Aaliyah has been quite the hot topic for the last week.
In addition to fan tributes from around the world pouring in to commemorate the 20th anniversary of her untimely passing, the late R&B singer’s penultimate studio album – ‘One in a Million’ – was finally released to streaming outlets by her record label, Blackground Records.
The imprint’s CEO Barry Hankerson – despite objection from Aaliyah’s estate – is not only moving forward with the release of her entire catalog to streaming platforms, but he is also working on her first posthumous LP (which will reportedly feature Chris Brown, Future, Drake, and many more of today’s hitmakers).
Those topics and many more were among the talking points Hankerson addressed when he visited ‘The Rickey Smiley Morning Show’ earlier this week.
Hop inside to see what he had to say about the R. Kelly trial, why Aaliyah’s music has been held from digital outlets for so long, and so much more.
HANKERSON ON WHY HE IS FINALLY RELEASING AALIYAH’S MUSIC TO STREAMING:
“I had never decided for it not to be out. It was just circumstances,” he said. “Streaming has been devastating to artists, small labels, and independent labels because you’re literally not making enough money to stay in business. So, we decided to pull back on our music to try to figure out a way to survive.”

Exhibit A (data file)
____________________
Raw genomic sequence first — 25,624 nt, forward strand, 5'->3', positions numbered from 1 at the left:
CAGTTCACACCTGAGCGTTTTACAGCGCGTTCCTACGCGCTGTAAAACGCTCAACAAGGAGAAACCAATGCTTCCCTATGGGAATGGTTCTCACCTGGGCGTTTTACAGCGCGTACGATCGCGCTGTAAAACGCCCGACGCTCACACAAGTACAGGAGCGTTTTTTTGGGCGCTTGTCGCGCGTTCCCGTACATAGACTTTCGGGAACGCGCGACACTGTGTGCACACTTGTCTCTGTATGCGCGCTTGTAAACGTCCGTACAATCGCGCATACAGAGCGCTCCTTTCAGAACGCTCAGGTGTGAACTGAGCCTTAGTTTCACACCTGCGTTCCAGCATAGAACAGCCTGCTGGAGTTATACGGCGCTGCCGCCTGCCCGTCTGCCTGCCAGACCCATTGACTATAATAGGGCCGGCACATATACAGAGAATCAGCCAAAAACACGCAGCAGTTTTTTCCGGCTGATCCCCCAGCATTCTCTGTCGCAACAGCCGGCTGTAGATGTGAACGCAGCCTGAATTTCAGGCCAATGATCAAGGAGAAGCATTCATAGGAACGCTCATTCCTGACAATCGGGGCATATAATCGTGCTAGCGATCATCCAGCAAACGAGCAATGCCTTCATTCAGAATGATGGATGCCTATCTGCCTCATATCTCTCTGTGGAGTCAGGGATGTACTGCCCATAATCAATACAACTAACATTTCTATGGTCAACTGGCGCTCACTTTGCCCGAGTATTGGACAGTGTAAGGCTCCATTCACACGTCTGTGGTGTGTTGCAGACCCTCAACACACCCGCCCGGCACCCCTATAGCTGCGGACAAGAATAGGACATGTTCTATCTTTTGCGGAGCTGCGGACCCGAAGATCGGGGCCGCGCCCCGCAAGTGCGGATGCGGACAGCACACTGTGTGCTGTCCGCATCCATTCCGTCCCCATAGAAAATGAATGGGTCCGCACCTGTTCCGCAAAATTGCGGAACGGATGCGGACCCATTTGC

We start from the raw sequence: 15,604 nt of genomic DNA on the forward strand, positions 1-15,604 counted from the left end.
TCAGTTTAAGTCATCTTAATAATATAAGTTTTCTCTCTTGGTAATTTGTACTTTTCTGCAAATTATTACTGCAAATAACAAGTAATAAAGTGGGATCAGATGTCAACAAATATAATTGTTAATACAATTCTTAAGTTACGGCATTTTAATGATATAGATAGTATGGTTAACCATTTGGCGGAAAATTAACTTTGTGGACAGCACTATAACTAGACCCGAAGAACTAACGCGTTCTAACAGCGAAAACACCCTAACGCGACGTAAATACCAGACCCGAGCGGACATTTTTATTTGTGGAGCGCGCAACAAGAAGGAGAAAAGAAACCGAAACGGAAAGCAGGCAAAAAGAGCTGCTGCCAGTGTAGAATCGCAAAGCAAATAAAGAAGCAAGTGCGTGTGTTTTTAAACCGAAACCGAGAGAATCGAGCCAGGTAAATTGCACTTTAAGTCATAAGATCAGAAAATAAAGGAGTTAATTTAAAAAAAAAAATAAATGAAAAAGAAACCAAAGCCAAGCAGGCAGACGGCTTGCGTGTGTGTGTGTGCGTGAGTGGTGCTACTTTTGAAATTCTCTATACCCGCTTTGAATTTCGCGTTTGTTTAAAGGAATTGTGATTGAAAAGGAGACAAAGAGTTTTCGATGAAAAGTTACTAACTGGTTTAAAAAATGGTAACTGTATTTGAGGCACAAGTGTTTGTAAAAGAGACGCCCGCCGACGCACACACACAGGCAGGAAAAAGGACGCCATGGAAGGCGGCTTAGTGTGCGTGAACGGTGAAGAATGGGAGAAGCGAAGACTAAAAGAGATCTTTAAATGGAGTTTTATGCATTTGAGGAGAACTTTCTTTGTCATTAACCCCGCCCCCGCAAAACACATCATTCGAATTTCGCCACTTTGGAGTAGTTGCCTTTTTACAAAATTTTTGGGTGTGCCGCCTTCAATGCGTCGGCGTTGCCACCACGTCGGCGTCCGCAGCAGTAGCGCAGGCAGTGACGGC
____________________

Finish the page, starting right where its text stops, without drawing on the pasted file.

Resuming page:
Barry went on to elaborate on how the decision to ‘pull back’ became strategic as it created a demand that allowed for him to make ‘better deals’ for distribution.
HANKERSON REMEMBERS AALIYAH 20 YEARS AFTER HER PASSING:
“She was so sweet and so considerate and she loved to sing,” he said before adding that he can’t speak about her too long without crying.
HANKERSON ON WHEN HE FIRST DISCOVERED AALIYAH’S RELATIONSHIP WITH R.KELLY:
“To be very honest with you, of course, I was upset. I had to really, really consider what my actions would be,” he said. “And really I found out, I wasn’t a hardcore criminal. I couldn’t kill nobody. So, I took it, I’m a Muslim, and I went to Minster Farrakhan and we just prayed about it, resolved ourselves to let God handle him. I think that’s what’s going on. Ain’t no sense in two lives getting destroyed.”
HANKERSON ON IF HE’S KEEPING UP WITH KELLY’S CURRENT TRIAL:
“I just put a wall up to that. It’s just too emotional for me. It just brings back too many bad thoughts for my whole family. He impacted my whole family, you know. It’s just a bad thing.”